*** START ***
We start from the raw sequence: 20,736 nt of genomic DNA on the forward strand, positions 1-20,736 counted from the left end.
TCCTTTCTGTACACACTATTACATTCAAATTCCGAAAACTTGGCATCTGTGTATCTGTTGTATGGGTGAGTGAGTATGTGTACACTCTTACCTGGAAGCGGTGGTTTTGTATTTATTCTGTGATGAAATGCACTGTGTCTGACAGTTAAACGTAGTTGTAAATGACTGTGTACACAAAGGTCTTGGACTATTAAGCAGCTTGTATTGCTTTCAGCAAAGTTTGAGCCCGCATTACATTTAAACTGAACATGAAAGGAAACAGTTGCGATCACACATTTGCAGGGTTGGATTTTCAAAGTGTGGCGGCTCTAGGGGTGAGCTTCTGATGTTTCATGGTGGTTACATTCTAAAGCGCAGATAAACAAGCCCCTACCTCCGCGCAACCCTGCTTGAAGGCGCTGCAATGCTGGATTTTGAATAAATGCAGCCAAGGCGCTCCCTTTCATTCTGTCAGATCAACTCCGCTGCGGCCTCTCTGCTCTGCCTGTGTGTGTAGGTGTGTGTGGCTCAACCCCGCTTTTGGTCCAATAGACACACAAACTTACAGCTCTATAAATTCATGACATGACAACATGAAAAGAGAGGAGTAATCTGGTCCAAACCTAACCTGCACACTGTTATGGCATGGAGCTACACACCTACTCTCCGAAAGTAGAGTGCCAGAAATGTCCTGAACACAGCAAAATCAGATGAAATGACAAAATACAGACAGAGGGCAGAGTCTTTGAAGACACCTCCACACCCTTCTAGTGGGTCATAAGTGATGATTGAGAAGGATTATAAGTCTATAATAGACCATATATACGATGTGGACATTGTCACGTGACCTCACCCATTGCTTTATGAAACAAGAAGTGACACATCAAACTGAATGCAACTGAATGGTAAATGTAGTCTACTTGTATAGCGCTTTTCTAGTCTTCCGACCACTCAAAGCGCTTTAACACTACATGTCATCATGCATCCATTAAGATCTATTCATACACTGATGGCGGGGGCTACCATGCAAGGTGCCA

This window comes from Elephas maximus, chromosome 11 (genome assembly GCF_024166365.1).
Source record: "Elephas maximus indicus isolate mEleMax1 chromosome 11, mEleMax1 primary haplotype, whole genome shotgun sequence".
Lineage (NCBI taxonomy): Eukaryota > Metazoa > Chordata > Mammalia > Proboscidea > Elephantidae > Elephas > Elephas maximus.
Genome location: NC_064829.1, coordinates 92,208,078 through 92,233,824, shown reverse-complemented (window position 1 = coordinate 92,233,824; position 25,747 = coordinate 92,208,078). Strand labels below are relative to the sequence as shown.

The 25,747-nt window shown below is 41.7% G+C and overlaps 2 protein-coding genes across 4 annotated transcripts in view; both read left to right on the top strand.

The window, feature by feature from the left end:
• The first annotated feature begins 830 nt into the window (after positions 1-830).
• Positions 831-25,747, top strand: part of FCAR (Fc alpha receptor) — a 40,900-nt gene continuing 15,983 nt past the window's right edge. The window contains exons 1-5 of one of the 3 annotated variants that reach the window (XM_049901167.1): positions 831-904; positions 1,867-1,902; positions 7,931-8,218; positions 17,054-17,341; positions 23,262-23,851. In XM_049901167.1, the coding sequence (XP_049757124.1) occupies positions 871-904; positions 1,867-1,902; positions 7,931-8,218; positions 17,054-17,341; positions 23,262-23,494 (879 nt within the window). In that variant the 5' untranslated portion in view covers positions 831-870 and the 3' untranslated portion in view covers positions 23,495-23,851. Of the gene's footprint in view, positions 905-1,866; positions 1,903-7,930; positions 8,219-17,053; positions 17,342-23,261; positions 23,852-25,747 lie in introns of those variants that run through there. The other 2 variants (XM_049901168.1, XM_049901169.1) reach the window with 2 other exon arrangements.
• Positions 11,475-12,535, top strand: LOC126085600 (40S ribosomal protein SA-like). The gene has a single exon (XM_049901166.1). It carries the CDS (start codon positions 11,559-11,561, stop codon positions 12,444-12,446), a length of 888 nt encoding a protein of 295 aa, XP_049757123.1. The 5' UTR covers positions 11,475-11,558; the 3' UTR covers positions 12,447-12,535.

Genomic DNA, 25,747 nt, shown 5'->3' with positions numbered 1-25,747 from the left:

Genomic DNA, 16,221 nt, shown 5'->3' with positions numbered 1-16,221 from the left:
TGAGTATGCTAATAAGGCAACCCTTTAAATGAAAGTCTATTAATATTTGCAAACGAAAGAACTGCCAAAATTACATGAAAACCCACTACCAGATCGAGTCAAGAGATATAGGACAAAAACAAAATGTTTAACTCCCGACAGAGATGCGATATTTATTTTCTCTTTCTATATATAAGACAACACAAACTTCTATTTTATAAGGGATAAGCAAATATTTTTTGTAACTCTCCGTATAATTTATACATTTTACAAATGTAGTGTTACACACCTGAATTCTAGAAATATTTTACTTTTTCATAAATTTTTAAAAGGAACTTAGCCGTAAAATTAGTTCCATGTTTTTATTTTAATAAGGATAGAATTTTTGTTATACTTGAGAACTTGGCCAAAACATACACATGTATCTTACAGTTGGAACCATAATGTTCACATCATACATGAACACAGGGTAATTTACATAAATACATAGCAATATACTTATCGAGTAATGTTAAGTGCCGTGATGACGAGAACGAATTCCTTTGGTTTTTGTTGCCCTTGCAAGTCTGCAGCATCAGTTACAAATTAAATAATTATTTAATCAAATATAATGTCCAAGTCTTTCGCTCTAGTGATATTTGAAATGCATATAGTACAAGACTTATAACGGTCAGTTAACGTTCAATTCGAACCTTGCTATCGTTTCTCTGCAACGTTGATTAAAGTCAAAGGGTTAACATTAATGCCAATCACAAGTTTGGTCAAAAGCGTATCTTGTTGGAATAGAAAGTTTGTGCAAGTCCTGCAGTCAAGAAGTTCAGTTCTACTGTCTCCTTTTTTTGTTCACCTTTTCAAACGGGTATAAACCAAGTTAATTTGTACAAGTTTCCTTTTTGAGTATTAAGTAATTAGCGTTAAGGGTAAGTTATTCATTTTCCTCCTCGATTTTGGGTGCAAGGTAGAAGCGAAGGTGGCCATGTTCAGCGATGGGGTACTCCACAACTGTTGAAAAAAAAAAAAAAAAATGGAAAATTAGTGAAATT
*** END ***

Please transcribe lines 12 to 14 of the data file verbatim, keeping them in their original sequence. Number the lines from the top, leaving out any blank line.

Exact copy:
Genomic DNA, 25,747 nt, shown 5'->3' with positions numbered 1-25,747 from the left:

Genomic DNA, 16,221 nt, shown 5'->3' with positions numbered 1-16,221 from the left:
TGAGTATGCTAATAAGGCAACCCTTTAAATGAAAGTCTATTAATATTTGCAAACGAAAGAACTGCCAAAATTACATGAAAACCCACTACCAGATCGAGTCAAGAGATATAGGACAAAAACAAAATGTTTAACTCCCGACAGAGATGCGATATTTATTTTCTCTTTCTATATATAAGACAACACAAACTTCTATTTTATAAGGGATAAGCAAATATTTTTTGTAACTCTCCGTATAATTTATACATTTTACAAATGTAGTGTTACACACCTGAATTCTAGAAATATTTTACTTTTTCATAAATTTTTAAAAGGAACTTAGCCGTAAAATTAGTTCCATGTTTTTATTTTAATAAGGATAGAATTTTTGTTATACTTGAGAACTTGGCCAAAACATACACATGTATCTTACAGTTGGAACCATAATGTTCACATCATACATGAACACAGGGTAATTTACATAAATACATAGCAATATACTTATCGAGTAATGTTAAGTGCCGTGATGACGAGAACGAATTCCTTTGGTTTTTGTTGCCCTTGCAAGTCTGCAGCATCAGTTACAAATTAAATAATTATTTAATCAAATATAATGTCCAAGTCTTTCGCTCTAGTGATATTTGAAATGCATATAGTACAAGACTTATAACGGTCAGTTAACGTTCAATTCGAACCTTGCTATCGTTTCTCTGCAACGTTGATTAAAGTCAAAGGGTTAACATTAATGCCAATCACAAGTTTGGTCAAAAGCGTATCTTGTTGGAATAGAAAGTTTGTGCAAGTCCTGCAGTCAAGAAGTTCAGTTCTACTGTCTCCTTTTTTTGTTCACCTTTTCAAACGGGTATAAACCAAGTTAATTTGTACAAGTTTCCTTTTTGAGTATTAAGTAATTAGCGTTAAGGGTAAGTTATTCATTTTCCTCCTCGATTTTGGGTGCAAGGTAGAAGCGAAGGTGGCCATGTTCAGCGATGGGGTACTCCACAACTGTTGAAAAAAAAAAAAAAAAATGGAAAATTAGTGAAATT